Tuesday, 25 August 2009

Persephone Books Reading Week

I am really enjoying Paperback Reader's posts that bring together all the activity taking place for the Persephone Books reading week. I don't have much time to read many this week but I am already picking up lots of ideas for future reading.

Friday, 21 August 2009

Bloomsbury letters to go on sale

Letters of the Bloomsbury Group. Photo: Gorringes Auctioneers

A collection of letters between members of the Bloomsbury Group and Helen Anrep are to be auctioned on 3rd September. Helen Anrep, Roger Fry's partner from the 1920s until Fry's death in 1934, became a close friend of the Bloomsbury Group members despite not being an artist or an intellectual herself. She was extemely interested in the arts and the letters contain a broad range of topics from gardening to family issues.

The letters are estimated to fetch between £50,000 - £80,000. I am off to buy a lottery ticket.

Sunday, 16 August 2009

Cover covet - Penguin English Journeys

Penguin have recently published a range of books under the title English Journeys - a series of short books celebrating the English countryside. Authors range from Vita Sackville-West to Henry James, Dorothy Wordsworth and Simon Jenkins. Below are some of my favourite covers in the range.

Book Review - The Guernsey Literary and Potato Peel Pie Society

The Guernsey Literary and Potato Peel Pie Society by Mary Ann Shaffer & Annie Barrows

There is nothing quite like the adrenaline rush that you can get from being thoroughly gripped by a good book and being physically incapable of getting off the sofa to do anything else until you have finished reading. This book will stop you from doing any cooking, cleaning, socialising or, in fact, living until you have read the novel from cover to cover.

The Guernsey Literary and Potato Peel Pie Society is set in 1946 and follows the author Juliet Ashton who is searching around for an idea for her next book. Purely by chance Dawsey Adams from the recently liberated Guernsey contacts her as he has bought a second hand copy of Charles Lambs' essays which were previously owned by Juliet. He wants to know if she can help him find a biography of Charles Lamb as all the bookshops on Guernsey were shut down during the German Occupation. Dawsey mentions that he is a member of the Guernsey Literary and Potato Peel Pie Society and Juliet's intrigue is sparked. A regular correspondance develops between Juliet and Dawsey and later between Juliet and all the members of the society.

The novel is very funny and perfectly captures British eccentricity as well as examining the difficulties faced by the inhabitants of Guernsey during the occupation with touching honesty and insight into a community coming to terms with irrevocable change. The complexity of both the occupation and human nature is realised and dealt with through wit and sensitivity. From the horror of the war crimes committed on Guernsey to the wonderful tale of a literary society bringing people together and triumphing over adversity, this book will have you utterly gripped.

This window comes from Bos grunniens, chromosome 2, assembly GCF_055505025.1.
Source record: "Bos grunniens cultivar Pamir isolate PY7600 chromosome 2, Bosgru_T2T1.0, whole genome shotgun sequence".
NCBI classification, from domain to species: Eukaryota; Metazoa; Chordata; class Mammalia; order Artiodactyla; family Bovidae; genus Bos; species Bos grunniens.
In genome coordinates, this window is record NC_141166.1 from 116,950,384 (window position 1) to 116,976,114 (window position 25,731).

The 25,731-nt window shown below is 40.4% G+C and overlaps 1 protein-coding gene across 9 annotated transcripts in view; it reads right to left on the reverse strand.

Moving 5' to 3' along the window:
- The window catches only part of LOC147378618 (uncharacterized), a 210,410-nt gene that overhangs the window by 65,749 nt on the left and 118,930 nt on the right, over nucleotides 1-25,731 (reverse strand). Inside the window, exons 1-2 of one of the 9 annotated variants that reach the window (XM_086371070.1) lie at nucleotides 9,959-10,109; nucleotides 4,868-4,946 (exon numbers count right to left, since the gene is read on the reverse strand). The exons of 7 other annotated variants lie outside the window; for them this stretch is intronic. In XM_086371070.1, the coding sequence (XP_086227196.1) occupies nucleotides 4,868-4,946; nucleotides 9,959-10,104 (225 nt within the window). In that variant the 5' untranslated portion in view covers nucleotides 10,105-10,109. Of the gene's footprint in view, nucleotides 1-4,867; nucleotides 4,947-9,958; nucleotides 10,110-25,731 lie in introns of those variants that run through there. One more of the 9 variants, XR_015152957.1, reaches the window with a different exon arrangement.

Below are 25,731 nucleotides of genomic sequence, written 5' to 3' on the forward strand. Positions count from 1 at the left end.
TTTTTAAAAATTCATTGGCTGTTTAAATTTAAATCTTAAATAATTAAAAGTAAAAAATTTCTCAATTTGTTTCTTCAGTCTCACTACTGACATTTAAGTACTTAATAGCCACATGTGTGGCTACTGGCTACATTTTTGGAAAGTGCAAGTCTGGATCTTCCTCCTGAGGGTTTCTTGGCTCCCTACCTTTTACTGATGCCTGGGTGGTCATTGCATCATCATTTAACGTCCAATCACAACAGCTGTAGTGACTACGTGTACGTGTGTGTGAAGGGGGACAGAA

This is a tale that exalts the power of reading and the somewhat Arnoldian view that culture can be transformative - the L&PPPS not only transforms the lives of the Guernsey inhabitants during the occupation but it transforms Juliet Ashton's life; it gives her an idea for a book and also gives her a new life.

First page teaser - a letter from Juliet Ashton to her publisher Sidney Stark:
Now for my grim news. You asked me how work on my new book is progressing. Sidney, it isn't. English Foibles seemed so promising at first. After all, one should be able to write reams about the Society to Protest Against the Glorification of the English Bunny. I unearthed a photograph of the Vermin Exterminators' Trade Union marching down an Oxford street with placards screaming 'Down with Beatrix Potter!' But what is there to write about after a caption? Nothing, that's what.

Friday, 14 August 2009

An Arundel Tomb by Philip Larkin

Chichester Cathedral

One of my favourite buildings is Chichester Cathedral in West Sussex. The green, copper roof and elegant spire can be seen from the English Channel to the South Downs and are a beacon of home as Chichester is where I grew up.

Chichester Cathedral houses the tomb of Richard Fitzalan, Earl of Arundel and his wife Eleanor of Lancaster. This tomb was made famous by Philip Larkin as it inspired him to write An Arundel Tomb which was published in his 1964 collection The Whitsun Weddings.

An Arundel Tomb describes the stone effigies of the married couple - who are tenderly holding hands. On first reading, the poem celebrates their 'faithfulness in effigy' and seems to be a proclamatory poem about the longevity of love. However, I always trip over the final stanza and wonder if, in fact, the reality is that they never intended to be bound together for eternity and that Richard Fitzalan and Eleanor of Lancaster may not have loved each other at all. The final line seems to trail off in tone; a weak statement of hope.

An Arundel Tomb by Philip Larkin

Side by side, their faces blurred,
The earl and countess lie in stone,
Their proper habits vaguely shown
As jointed armour, stiffened pleat,
And that faint hint of the absurd —
The little dogs under their feet.

Such plainness of the pre-baroque
Hardly involves the eye, until
It meets his left-hand gauntlet, still
Clasped empty in the other; and
One sees, with a sharp tender shock,
His hand withdrawn, holding her hand.

They would not think to lie so long.
Such faithfulness in effigy
Was just a detail friends would see:
A sculptor’s sweet commissioned grace